Effect of dietary vitamin E on oxidative stress-related gene-mediated differences in anxiety-like behavior in inbred strains of mice

Keigo Matsuo, Tasuku Watanabe, Asako Takenaka

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1 Citation (Scopus)

Abstract

It has been reported that the degree of anxiety-like behavior differs between inbred strains of mice, and that this phenomenon was linked to the expression levels of the oxidative stress-related genes glyoxalase 1 (Glo1)and glutathione reductase 1 (Gsr)in the brain. Therefore, we investigated whether antioxidative activity in the brain affects the Glo1 and Gsr mRNA expressions and strain-dependent anxiety-like behavior using mice fed different amounts of vitamin E. First, we measured brain Glo1 and Gsr mRNA levels and evaluated the anxiety-like behaviors presented by C57BL/6J (B6)and DBA/2C (D2)mice. We demonstrated that D2 mice presented both significantly elevated Glo1 and Gsr mRNA levels as well as more prominent anxiety-like behavior in elevated plus-maze and open field tests. Next, we fed mice from these two strains either a control, vitamin E-free, or vitamin E-supplemented diet for four weeks. Plasma, liver, and brain α-tocopherol concentrations changed in a dose-dependent manner. However, neither brain Glo1 and Gsr mRNA levels nor anxiety-like behavior were affected by dietary vitamin E intake. These results demonstrated that while strain-dependent anxiety-like behavior in mice was related to oxidative stress-related gene expression, the regulatory mechanisms for these genes and anxiety-like behaviors were independent of antioxidative activity in the brain. Strain-dependent differences of the anxiety in mice are probably related to the anxiolytic effects of methylglyoxal, a substrate for Glo1 and Gsr.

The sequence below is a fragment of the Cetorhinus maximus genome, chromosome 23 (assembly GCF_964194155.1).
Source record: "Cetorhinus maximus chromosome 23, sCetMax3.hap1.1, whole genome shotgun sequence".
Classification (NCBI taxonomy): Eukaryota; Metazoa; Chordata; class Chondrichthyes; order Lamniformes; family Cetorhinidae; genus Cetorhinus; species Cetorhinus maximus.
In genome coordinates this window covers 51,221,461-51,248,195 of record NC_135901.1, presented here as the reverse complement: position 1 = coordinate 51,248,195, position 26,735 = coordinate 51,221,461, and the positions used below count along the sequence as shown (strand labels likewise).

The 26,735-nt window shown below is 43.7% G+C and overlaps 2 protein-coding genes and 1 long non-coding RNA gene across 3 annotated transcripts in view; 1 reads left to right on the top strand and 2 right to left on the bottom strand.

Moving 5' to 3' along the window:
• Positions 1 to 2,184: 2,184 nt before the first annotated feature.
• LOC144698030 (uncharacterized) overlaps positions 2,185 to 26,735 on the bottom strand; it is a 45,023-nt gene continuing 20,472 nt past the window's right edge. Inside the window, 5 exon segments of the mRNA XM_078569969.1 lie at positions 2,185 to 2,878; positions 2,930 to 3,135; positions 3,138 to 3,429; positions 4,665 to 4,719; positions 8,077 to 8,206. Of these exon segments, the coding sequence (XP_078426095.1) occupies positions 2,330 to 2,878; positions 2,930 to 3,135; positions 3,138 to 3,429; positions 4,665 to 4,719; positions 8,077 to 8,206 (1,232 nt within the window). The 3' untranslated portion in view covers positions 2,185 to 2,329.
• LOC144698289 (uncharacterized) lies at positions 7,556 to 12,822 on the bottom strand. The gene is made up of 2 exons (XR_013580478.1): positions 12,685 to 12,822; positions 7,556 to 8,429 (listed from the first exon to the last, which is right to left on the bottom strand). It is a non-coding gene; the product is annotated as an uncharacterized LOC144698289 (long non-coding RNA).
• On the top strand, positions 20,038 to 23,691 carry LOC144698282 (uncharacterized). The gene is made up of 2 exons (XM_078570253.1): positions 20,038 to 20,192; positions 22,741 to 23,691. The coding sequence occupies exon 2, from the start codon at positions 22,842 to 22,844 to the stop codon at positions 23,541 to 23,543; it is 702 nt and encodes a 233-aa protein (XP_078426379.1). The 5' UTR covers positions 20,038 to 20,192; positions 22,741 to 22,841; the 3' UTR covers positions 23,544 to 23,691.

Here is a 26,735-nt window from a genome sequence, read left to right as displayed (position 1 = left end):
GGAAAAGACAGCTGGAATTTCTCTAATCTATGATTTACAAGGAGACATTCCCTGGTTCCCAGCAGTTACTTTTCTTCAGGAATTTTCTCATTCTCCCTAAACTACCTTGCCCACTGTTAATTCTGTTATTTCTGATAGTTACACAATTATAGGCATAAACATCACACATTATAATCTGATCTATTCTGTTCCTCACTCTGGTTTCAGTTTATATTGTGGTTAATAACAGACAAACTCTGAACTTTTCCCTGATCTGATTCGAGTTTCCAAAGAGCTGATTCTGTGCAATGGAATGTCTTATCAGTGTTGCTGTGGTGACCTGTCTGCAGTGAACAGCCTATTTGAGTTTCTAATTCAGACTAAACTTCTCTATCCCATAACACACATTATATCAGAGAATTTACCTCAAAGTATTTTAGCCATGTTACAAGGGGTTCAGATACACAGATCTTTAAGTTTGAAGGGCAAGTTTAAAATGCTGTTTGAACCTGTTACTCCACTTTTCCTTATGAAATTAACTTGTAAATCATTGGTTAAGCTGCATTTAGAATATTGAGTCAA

Original languageEnglish
Pages (from-to)64-72
Number of pages9
JournalPhysiology and Behavior
Volume207
DOIs
Publication statusPublished - 1 Aug 2019

Keywords

  • Anxiety-like behavior
  • Mouse strains
  • Oxidative stress
  • Tocopherol
  • Vitamin E

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